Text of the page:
The LG G6 will ditch the modular approach, reports say

The LG G5 launched earlier this year had a bold idea behind it - removable modules you could clip in and out to boost battery capacity, add advanced camera controls, or improve the audio pumping out of your phone's speakers.

If the Electronic Times of Korea is to be believed, that's the last we'll see of the modular approach, because the LG G6 will revert back to the same old solid slab of glass and metal design that every other phone manufacturer is relying on.

The reason? Quite simply the LG G5 didn't sell well enough. Even though its flexible approach to functionality impressed us and plenty of other reviewers, your average smartphone buyer was less than pleased about having to fork out more money for extra add-ons, as interesting as they were.

Mod's law

It wasn't just potential buyers who had a problem - LG had issues manufacturing all the different add-ons for the LG G5, which meant supplies were low. The Bang & Olufsen audio module wasn't available when the phone actually launched, for instance.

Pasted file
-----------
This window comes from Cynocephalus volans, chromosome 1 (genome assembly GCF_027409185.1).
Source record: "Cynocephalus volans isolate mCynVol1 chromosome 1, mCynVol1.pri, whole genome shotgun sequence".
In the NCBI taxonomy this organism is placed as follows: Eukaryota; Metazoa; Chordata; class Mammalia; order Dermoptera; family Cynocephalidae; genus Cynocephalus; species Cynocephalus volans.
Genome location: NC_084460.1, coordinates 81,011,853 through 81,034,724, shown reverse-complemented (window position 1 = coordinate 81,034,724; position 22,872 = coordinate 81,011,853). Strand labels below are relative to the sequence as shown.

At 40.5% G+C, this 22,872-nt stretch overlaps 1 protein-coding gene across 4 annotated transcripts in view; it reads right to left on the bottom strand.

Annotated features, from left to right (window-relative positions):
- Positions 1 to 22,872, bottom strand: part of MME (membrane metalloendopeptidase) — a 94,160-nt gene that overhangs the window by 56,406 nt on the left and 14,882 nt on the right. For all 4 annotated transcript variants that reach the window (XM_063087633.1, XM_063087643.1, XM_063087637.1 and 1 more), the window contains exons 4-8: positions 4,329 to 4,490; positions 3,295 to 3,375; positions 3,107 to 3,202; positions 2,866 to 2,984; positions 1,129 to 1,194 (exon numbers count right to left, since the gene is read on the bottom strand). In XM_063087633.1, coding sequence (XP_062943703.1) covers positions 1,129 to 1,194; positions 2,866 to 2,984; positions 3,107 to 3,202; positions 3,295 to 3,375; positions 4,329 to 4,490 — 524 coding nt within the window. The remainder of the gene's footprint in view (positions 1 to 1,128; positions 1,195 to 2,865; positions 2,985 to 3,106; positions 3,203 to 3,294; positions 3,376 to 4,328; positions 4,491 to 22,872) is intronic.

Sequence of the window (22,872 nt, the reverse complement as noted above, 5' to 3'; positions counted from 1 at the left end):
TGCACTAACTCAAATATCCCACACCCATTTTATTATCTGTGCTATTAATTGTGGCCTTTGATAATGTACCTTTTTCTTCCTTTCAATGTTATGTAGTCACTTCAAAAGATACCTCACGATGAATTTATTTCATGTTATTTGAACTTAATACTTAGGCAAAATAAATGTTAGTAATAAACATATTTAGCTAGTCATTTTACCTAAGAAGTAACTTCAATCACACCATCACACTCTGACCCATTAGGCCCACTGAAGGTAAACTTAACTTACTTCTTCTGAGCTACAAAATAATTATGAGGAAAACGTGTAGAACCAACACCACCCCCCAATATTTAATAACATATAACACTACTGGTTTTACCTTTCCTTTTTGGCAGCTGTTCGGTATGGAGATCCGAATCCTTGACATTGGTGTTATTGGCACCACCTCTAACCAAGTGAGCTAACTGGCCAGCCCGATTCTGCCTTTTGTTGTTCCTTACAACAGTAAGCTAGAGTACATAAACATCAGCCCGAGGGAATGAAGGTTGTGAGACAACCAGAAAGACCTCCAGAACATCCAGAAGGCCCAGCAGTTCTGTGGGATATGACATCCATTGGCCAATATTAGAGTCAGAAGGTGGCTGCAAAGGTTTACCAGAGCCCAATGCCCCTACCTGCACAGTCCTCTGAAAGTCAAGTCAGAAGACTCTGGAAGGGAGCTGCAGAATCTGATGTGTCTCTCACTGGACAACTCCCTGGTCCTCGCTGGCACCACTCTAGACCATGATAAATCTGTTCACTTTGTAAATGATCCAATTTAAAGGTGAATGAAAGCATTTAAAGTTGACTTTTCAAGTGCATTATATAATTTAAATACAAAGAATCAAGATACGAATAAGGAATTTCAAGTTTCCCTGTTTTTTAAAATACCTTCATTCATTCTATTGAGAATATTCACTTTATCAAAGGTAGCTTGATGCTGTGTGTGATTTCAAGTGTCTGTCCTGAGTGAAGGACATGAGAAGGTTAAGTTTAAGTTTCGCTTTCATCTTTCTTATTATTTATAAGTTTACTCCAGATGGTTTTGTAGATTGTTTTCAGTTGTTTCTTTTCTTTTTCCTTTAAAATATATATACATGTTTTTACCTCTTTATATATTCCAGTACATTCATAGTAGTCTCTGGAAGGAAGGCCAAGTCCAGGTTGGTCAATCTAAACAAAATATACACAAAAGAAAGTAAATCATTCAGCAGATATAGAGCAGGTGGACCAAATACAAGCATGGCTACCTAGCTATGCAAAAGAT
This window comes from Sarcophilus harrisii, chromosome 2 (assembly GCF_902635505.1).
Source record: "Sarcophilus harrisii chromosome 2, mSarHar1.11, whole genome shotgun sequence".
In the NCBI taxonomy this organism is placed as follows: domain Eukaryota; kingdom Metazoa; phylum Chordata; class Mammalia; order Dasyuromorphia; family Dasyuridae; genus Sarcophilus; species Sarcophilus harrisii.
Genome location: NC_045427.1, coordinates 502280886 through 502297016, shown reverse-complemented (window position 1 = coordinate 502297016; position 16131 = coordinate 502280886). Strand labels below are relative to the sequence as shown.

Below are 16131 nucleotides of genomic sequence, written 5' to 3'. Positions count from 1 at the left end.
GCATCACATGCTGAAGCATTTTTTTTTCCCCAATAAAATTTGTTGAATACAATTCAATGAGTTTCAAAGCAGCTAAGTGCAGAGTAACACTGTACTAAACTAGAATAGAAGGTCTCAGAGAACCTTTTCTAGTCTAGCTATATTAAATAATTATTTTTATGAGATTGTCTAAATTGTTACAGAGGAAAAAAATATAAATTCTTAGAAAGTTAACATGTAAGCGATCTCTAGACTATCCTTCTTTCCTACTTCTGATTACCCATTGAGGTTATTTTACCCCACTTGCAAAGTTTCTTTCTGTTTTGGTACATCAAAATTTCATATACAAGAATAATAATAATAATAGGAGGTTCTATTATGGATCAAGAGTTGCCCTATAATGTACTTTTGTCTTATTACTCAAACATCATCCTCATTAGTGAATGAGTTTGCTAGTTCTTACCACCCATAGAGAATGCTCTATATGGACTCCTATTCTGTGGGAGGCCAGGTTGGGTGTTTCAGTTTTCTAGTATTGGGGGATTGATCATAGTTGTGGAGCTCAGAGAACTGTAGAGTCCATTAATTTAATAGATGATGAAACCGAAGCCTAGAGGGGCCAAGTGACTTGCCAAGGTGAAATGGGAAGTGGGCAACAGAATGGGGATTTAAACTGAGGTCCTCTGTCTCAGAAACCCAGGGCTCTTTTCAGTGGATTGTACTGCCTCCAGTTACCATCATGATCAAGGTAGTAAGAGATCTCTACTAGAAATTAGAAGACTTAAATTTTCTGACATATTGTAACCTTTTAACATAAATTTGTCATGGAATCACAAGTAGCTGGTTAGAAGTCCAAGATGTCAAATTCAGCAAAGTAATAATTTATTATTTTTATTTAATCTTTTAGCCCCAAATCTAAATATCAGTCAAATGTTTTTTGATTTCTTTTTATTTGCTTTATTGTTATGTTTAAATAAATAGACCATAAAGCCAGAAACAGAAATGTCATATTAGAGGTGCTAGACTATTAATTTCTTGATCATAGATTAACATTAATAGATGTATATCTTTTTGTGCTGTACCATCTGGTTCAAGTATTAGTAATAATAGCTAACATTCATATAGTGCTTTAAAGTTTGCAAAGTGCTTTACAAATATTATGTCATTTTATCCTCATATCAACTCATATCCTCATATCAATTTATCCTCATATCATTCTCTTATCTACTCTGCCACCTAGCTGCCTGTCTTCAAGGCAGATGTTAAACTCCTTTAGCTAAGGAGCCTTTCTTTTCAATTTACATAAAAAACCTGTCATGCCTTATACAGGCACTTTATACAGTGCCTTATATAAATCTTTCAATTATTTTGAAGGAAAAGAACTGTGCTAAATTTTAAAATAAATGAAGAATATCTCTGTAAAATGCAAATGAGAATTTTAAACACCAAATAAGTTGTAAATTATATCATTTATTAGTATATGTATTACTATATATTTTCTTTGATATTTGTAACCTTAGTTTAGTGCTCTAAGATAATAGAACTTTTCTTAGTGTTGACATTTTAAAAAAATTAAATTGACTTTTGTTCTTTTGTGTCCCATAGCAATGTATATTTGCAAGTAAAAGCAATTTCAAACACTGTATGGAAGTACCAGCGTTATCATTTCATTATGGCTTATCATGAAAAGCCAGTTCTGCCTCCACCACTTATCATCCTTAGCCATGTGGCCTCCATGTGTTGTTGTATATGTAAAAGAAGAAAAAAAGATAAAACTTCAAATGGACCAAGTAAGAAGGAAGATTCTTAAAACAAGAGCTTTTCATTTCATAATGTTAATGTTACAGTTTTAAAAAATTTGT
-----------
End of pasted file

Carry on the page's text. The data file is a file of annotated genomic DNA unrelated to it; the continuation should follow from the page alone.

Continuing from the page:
With the cancellation of Project Ara (itself modelled on an earlier idea called Phonebloks), it's been a bad year for the modular phone dream. The Fairphone 2 is still flying the flag, but it's based around the idea of improved repairability rather than letting you swap components in and out.

If next year's LG G6 does indeed abandon the modular approach we'll be sad to see it go, even if we can understand the reasoning. In the modern day smartphone market, it's getting rarer and rarer to see hardware makers doing something different. 

David Nield
Freelance Contributor

Dave is a freelance tech journalist who has been writing about gadgets, apps and the web for more than two decades. Based out of Stockport, England, on TechRadar you'll find him covering news, features and reviews, particularly for phones, tablets and wearables. Working to ensure our breaking news coverage is the best in the business over weekends, David also has bylines at Gizmodo, T3, PopSci and a few other places besides, as well as being many years editing the likes of PC Explorer and The Hardware Handbook.